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Vietnam: Transport Ministry to crackdown on cargo weight violations at portsWednesday, November 12, 2014 > 10:05:23
(Hellenics Shipping News)
The Ministry of Transport (MOT) has said it would enforce stricter measures to stop overweight cargo shipments, such as temporarily shutting ports and firing directors who violated the MOT’s weight regulations.
A ship docks at the Chu Lai – Truong Hai Port in Da Nang City. The Ministry of Transport has said it will temporarily close ports and fire directors who violate its weight regulations.
The MOT has been closely supervising the enforcement on tighter cargo weight control by setting up taskforces to supervise activities at the country’s major seaports.
An agreement has also been signed by 206 out of the country’s 222 seaports to not overload cargo.
However, representatives from the HCM-based Saigon Trading Group said despite the agreement, certain seaports still allowed cargo to be switched to different tractors or added additional cargo to tractors after they left the ports.
Such practices led to unfair competition among seaports and were difficult to monitor.
Tighter weight control regulations issued by the MOT for transporting cargo using land-based routes has made some customers switch to sea transport as a cheaper alternative.
However, the maritime transport industry has not been able to capitalise on this new development due to the industry’s weaknesses and limitations.
Even Viet Nam National Shipping Lines (Vinalines), who single-handedly accounts to 50 per cent of the country’s sea transport, is struggling with negative growth of 4 per cent.
“The Government will help the industry by issuing policies to stimulate growth, but the industry must improve marketing and management,” said Deputy Minister of Transport Nguyen Van Cong.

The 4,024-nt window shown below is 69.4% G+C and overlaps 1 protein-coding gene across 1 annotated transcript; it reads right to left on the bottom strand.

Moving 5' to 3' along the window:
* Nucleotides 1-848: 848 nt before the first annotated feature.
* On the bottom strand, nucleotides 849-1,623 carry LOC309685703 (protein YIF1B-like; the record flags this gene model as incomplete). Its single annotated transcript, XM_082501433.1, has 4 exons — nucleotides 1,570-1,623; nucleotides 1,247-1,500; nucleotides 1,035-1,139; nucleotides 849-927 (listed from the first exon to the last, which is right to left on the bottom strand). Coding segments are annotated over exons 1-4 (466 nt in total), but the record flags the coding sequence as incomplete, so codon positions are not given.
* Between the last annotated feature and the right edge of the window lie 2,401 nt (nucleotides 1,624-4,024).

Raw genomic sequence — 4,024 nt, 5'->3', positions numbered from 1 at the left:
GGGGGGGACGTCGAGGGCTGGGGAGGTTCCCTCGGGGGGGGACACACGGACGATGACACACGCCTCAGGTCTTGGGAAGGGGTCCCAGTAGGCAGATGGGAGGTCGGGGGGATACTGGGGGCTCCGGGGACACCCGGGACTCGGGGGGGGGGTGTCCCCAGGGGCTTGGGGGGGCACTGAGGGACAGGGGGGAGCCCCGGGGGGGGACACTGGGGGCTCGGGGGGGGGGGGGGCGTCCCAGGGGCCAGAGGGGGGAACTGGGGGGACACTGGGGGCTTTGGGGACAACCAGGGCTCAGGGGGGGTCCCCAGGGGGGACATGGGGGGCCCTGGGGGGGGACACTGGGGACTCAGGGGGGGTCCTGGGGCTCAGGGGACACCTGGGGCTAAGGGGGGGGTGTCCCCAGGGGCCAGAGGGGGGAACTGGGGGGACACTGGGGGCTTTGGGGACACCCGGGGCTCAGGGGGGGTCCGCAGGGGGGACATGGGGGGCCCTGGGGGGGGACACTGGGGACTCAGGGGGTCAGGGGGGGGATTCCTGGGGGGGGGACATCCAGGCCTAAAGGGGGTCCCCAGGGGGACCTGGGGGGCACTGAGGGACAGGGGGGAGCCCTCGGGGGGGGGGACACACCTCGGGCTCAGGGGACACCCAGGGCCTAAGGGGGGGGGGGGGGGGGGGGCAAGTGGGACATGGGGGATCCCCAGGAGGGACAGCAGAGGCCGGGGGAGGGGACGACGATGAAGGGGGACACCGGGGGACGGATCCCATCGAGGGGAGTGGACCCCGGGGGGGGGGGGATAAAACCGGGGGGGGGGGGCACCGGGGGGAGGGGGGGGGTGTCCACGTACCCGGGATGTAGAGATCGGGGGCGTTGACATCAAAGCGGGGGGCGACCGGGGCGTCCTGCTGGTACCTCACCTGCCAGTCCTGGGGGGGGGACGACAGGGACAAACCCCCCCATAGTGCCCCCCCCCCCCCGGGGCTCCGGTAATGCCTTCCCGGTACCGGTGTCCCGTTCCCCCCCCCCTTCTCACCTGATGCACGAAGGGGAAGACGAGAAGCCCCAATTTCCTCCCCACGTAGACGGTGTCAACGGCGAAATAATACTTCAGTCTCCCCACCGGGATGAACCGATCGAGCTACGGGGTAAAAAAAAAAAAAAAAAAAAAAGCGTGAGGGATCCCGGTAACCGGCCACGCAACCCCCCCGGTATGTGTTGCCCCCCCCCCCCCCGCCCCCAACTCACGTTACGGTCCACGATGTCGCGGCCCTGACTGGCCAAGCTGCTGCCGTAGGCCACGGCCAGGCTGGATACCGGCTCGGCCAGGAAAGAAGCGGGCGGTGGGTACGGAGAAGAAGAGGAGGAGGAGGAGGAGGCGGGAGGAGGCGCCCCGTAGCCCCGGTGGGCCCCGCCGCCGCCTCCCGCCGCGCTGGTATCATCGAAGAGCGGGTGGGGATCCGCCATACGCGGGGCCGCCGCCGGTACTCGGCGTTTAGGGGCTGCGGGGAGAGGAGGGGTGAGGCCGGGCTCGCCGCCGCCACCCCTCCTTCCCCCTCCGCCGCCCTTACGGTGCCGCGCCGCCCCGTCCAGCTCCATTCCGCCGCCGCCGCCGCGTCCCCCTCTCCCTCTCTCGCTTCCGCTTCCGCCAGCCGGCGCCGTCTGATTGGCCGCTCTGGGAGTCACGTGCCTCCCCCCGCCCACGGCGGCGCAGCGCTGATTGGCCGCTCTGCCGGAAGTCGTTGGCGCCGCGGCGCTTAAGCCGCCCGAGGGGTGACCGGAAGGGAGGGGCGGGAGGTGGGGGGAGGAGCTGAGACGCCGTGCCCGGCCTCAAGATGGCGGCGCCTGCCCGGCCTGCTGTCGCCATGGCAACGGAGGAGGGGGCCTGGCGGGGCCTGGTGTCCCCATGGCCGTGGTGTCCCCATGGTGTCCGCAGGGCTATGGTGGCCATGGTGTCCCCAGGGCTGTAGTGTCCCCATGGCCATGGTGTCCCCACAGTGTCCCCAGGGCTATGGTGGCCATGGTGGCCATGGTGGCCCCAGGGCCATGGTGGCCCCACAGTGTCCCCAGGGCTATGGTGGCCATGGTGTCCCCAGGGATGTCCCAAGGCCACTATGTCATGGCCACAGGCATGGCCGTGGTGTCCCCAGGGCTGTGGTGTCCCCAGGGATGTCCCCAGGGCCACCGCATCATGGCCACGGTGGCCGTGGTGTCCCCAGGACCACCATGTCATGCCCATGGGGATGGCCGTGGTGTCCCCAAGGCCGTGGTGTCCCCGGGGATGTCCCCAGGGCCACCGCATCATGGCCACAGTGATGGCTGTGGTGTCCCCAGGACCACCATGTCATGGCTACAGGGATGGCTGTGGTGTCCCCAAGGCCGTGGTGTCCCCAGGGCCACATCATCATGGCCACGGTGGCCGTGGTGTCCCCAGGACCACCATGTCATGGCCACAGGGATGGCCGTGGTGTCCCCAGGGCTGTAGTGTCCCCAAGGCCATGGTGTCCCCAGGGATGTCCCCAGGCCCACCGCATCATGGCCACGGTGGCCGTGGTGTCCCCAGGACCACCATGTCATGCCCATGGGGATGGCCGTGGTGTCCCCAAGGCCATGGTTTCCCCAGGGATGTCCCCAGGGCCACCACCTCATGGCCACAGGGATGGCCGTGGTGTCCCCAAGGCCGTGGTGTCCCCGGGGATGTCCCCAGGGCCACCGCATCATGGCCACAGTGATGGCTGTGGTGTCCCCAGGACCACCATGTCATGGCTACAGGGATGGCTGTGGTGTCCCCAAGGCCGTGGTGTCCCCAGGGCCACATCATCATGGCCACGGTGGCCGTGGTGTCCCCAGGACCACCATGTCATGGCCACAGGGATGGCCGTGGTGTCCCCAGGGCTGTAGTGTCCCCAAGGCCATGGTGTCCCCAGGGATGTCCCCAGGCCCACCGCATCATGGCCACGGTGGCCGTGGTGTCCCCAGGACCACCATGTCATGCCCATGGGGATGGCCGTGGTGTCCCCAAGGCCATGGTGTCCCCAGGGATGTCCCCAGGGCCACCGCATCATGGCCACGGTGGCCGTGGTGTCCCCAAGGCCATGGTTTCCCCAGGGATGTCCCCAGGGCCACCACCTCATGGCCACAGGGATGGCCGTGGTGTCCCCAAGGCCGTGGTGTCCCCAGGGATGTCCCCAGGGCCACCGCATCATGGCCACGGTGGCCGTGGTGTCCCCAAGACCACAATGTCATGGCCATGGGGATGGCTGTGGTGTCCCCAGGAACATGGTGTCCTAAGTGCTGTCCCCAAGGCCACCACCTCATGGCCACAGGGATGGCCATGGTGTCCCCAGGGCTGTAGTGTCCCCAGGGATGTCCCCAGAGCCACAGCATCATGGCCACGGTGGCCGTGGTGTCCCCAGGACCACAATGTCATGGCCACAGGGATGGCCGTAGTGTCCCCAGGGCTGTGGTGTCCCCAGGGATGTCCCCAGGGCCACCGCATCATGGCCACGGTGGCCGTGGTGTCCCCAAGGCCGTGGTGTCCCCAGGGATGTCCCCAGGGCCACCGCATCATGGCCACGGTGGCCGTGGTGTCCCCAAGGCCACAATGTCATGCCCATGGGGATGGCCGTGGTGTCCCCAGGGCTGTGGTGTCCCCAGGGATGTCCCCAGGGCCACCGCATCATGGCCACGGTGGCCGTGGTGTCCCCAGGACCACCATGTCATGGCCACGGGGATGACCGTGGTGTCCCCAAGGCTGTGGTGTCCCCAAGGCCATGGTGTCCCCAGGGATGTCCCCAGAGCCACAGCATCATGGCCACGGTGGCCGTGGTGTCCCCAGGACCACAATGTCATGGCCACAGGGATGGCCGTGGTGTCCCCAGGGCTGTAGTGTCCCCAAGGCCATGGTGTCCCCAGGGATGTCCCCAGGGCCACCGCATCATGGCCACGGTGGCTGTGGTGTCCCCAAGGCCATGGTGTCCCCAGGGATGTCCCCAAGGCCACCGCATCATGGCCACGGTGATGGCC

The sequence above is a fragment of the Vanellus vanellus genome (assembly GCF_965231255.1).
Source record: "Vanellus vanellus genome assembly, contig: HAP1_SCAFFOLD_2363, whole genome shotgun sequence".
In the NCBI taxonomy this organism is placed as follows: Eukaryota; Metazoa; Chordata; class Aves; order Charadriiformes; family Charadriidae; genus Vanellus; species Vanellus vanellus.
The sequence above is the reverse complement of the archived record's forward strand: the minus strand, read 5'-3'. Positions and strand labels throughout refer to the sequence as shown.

Another major issue to emerge in the dialogue was the current administrative procedures that sea transport companies say are time-consuming and inefficient.
Representatives from the Diem Dien Sea Transport Co. said import and export administration must be operational 24/7 to save time and costs.
They also asked the MOT and the Government to work with Cambodia to set up a 24/7 operational administration office to boost maritime commercial activities between the two countries.
The Viet Nam Ship Agents and Brokers Association (VIBASA) said despite the industry’s requests to review and revise administrative procedures for imports and exports to Cambodia, the paperwork was still complicated and time-consuming.
VIBASA said the permit for goods in transit, currently regulated by the Ministry of Industry and Trade (MOIT), should be simplified to encourage companies trading between Viet Nam and Cambodia to use Vietnamese ports.
At present, they prefer to use ports in Singapore where a permit is not required, and Viet Nam is losing out on the potential revenue from goods heading to Cambodia.
The MOT said it would respond to the industry’s requests and recommendations this month.